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Mass for the Lady of Sorrows at Saint Athanasius Church in Bensonhurst

Old country tradition marches on in Bensonhurst, even if the procession doesn't

Brooklyn Daily
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Having a good time: Salvatore LaRocca, 18 months, of Dyker Heights dances at Saint Athanasius Church’s celebration.
Brooklyn princess: Chiara Marangelli, 18, of Dyker Heights is this year’s “Regina,” or princess of Associazione Culturale Pugliese Figlia Maria S.S. Addolorata.
Dressed for the occasion: Maria Lieggi, Antonia Capobianco, and Gabrielle Capobianco of Bensonhurst wore T-shirts bearing the image of the Lady of Sorrows to Saturday’s event.
Leading lady: Anna Nicole Deliso, 18, of Bensonhurst is this year’s Miss Mola.

An old-world Italian tradition lived on at a Bensonhurst church on Sept. 8 — even though the traditional statue carrying didn’t.

Rain prevented the Procession of Maria S.S. Addolorata — the bearing of a statue representing the Virgin Mary in the moment of Christ’s crucifixion, called the Lady of Sorrows — from Saint Athanasius Church on 61st Street and Bay Parkway through the neighborhood, but the mass and celebration went on.

“We waited until the Madonna was supposed to go out, but we didn’t do it because it was pouring,” said Lucrezia Nardulli, who helped bring the centuries-old tradition to Brooklyn from her native Moli di Bari, Italy by starting the Associazione Culturale Pugliese Figlia Maria S.S. Addolorata at the church five years ago.

Still, the service went forward — as did the after-party, where two young women from the community, Chiara Marangelli and Anna Nicole Deliso, were named Regina of the Associazione and Miss Mola, respectively.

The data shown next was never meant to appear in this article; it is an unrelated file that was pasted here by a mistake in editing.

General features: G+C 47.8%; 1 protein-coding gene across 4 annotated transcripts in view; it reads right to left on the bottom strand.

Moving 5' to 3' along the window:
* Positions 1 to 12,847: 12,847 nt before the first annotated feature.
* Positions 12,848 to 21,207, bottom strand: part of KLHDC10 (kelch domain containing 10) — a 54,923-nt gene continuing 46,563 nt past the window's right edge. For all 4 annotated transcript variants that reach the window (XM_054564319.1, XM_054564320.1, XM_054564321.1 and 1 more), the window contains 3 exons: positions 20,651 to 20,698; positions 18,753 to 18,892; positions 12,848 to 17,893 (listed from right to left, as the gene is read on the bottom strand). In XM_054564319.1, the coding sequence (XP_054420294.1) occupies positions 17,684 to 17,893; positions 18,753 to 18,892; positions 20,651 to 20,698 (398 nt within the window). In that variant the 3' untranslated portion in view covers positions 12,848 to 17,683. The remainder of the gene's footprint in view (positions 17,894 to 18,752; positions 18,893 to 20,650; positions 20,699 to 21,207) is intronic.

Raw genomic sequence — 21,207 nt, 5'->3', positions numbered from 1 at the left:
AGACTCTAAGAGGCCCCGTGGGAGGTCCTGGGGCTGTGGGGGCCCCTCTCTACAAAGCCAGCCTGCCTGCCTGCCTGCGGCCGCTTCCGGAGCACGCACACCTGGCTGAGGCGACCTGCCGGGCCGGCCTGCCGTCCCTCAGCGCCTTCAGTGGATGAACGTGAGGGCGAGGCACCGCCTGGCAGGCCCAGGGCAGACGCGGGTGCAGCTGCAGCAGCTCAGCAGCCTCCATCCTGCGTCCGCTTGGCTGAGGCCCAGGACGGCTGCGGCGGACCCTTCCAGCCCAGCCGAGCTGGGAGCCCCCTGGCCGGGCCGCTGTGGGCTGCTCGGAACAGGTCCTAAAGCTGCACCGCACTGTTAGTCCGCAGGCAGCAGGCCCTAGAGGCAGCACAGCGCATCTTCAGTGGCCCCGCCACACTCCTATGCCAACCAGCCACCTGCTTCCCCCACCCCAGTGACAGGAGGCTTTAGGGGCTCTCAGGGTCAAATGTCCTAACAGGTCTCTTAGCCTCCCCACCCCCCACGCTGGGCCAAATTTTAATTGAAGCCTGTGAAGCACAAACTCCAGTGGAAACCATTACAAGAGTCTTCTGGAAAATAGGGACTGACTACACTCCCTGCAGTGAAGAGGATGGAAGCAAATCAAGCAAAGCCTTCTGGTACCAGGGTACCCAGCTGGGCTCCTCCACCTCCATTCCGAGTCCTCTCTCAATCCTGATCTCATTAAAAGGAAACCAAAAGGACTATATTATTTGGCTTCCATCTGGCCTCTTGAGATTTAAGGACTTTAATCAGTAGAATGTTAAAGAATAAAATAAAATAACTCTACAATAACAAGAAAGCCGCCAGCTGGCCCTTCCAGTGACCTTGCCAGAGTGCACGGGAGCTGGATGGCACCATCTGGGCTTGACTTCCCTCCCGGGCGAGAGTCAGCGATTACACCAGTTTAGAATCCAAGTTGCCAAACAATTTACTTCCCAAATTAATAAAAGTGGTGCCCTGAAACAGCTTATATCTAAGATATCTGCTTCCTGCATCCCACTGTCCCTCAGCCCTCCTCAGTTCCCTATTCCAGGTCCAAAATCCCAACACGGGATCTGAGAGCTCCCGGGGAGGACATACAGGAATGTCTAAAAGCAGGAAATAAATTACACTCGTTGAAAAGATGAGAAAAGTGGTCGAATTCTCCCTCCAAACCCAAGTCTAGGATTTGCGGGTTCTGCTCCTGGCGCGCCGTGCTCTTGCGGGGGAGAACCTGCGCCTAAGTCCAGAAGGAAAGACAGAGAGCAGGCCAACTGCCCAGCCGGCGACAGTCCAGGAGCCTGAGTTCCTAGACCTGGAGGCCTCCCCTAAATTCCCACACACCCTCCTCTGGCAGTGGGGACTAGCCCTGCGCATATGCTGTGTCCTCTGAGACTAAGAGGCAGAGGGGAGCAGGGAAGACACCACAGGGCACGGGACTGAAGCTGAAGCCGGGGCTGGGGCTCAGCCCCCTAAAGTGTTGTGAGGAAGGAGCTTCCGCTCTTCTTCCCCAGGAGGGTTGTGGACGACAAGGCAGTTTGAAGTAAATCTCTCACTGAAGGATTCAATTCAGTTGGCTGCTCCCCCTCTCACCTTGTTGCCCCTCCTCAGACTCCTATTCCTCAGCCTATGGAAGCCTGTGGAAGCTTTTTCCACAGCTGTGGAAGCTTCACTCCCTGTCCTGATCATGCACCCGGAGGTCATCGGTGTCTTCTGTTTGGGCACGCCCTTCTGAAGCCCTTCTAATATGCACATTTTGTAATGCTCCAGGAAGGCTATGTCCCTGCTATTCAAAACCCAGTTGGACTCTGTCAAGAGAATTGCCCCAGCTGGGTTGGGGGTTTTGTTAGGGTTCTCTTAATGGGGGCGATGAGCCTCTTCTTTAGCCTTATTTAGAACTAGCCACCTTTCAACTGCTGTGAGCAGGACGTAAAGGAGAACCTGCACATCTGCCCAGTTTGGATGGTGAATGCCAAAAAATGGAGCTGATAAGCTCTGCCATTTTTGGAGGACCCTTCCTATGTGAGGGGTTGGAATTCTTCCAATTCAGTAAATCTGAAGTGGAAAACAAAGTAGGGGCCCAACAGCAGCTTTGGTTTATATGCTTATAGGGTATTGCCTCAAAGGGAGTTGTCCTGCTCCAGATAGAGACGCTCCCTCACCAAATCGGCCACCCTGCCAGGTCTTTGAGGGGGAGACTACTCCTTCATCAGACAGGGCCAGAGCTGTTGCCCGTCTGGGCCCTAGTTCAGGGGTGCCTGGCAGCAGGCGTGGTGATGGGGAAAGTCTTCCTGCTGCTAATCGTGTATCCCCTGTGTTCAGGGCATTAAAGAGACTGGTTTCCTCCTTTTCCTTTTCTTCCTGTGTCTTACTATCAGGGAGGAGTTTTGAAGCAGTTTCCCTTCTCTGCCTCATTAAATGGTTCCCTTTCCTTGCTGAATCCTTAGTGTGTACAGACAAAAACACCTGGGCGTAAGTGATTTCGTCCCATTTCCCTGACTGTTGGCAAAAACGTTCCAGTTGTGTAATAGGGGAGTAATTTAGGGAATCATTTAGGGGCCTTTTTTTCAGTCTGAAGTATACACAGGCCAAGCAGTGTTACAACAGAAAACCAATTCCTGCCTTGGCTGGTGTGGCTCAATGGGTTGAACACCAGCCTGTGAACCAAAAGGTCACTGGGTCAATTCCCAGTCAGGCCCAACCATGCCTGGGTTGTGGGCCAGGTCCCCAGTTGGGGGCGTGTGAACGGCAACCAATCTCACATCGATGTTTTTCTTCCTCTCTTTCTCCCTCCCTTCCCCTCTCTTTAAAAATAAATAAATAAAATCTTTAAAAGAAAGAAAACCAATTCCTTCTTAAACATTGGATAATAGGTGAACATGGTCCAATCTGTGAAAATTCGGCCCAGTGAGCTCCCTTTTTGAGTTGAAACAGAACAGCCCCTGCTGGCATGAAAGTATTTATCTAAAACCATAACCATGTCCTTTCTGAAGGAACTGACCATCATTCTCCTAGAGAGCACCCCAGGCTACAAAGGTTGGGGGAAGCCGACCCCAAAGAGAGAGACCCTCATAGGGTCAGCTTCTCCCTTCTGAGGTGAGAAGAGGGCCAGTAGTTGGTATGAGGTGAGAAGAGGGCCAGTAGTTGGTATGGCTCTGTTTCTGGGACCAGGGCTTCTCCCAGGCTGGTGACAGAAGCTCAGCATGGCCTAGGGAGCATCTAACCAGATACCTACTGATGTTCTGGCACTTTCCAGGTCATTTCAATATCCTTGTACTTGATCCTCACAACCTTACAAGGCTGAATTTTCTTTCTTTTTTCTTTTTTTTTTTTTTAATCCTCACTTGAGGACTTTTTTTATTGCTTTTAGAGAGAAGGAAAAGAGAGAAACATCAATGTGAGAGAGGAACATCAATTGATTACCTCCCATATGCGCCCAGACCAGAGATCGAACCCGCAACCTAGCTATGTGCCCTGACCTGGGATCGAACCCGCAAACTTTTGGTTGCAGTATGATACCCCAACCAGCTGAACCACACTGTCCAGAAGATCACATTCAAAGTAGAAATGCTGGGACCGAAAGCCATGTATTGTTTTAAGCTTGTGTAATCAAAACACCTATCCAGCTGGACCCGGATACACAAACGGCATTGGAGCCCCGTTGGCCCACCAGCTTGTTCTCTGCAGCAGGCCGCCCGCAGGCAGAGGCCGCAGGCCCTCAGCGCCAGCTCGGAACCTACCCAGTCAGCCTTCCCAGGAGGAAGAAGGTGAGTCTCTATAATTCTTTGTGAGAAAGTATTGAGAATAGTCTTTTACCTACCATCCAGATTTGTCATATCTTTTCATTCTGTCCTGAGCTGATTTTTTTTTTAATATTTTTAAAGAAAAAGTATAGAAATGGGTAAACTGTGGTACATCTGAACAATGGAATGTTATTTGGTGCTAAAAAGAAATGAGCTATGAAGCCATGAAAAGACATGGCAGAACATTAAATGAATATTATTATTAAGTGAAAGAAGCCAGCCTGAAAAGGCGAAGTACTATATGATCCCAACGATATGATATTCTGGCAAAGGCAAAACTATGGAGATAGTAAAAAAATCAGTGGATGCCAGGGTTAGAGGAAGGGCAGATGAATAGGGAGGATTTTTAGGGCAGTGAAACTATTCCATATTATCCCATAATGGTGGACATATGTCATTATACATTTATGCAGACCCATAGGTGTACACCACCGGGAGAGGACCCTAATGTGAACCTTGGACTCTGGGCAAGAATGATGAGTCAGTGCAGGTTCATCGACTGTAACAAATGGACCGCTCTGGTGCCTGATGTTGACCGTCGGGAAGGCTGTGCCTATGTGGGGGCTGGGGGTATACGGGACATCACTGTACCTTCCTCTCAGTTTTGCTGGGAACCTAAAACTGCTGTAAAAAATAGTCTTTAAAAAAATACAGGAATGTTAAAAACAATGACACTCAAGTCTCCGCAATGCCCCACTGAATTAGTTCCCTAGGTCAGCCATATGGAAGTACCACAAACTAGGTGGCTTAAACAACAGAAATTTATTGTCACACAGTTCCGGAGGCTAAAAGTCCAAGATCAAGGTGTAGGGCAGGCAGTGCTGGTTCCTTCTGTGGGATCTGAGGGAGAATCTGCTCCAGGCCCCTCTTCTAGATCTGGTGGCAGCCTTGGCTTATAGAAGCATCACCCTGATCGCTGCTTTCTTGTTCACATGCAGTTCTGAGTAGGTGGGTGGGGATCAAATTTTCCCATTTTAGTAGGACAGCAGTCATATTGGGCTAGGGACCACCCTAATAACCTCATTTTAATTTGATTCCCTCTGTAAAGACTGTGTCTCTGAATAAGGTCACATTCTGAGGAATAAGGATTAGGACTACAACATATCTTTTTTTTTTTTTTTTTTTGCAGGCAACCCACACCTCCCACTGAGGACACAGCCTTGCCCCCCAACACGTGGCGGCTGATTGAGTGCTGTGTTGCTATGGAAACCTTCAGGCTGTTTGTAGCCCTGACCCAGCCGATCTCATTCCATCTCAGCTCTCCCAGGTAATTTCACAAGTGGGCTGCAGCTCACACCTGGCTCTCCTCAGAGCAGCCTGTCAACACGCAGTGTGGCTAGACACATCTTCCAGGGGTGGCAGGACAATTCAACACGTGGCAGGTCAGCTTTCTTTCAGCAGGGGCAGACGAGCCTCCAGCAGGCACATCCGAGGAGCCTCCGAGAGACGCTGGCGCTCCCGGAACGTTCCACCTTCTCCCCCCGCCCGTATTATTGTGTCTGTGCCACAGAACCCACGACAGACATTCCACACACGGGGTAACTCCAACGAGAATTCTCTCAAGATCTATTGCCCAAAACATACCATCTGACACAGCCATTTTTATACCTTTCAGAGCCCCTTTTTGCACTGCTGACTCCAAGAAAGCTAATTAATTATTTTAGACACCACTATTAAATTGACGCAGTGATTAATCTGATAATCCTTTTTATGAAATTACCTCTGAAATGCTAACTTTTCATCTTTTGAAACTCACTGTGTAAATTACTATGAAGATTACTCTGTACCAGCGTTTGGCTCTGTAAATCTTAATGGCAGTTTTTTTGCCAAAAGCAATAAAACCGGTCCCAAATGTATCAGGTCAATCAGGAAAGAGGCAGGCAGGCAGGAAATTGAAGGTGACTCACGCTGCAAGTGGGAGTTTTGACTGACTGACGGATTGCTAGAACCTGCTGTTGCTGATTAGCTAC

It was all part of Nardulli’s goals to bring more Italian-American youth and the traditions from the old country into the church.

“We are trying to develop a tradition and to help the community stay together,” Nardulli said. “Little by little, people do not participate anymore and we see Italians here moving out.”

Monsignor David Cassato, who gave the mass, praised the faith and passion of Nardulli and her group.

“The mass was beautiful, a magnificent sign of devotion these people from Moli di Bari to our Lady of Sorrows,” Cassato said. “They’ve done a fine job of keeping the tradition alive.”

John Napoli, a Dyker Heights resident who said he goes to the procession every year, was also impressed.

“This is a tradition they’ve been doing for a thousand years and they’re keeping it alive. It’s a beautiful thing. It’s how Southern Italians express their religion and their spirtuality,” he said.

Nardulli said she and her group were still considering holding the formal procession sometime in the next two weeks.

Reach reporter Will Bredderman at (718) 260–4507 or e-mail him at Follow him on Twitter at

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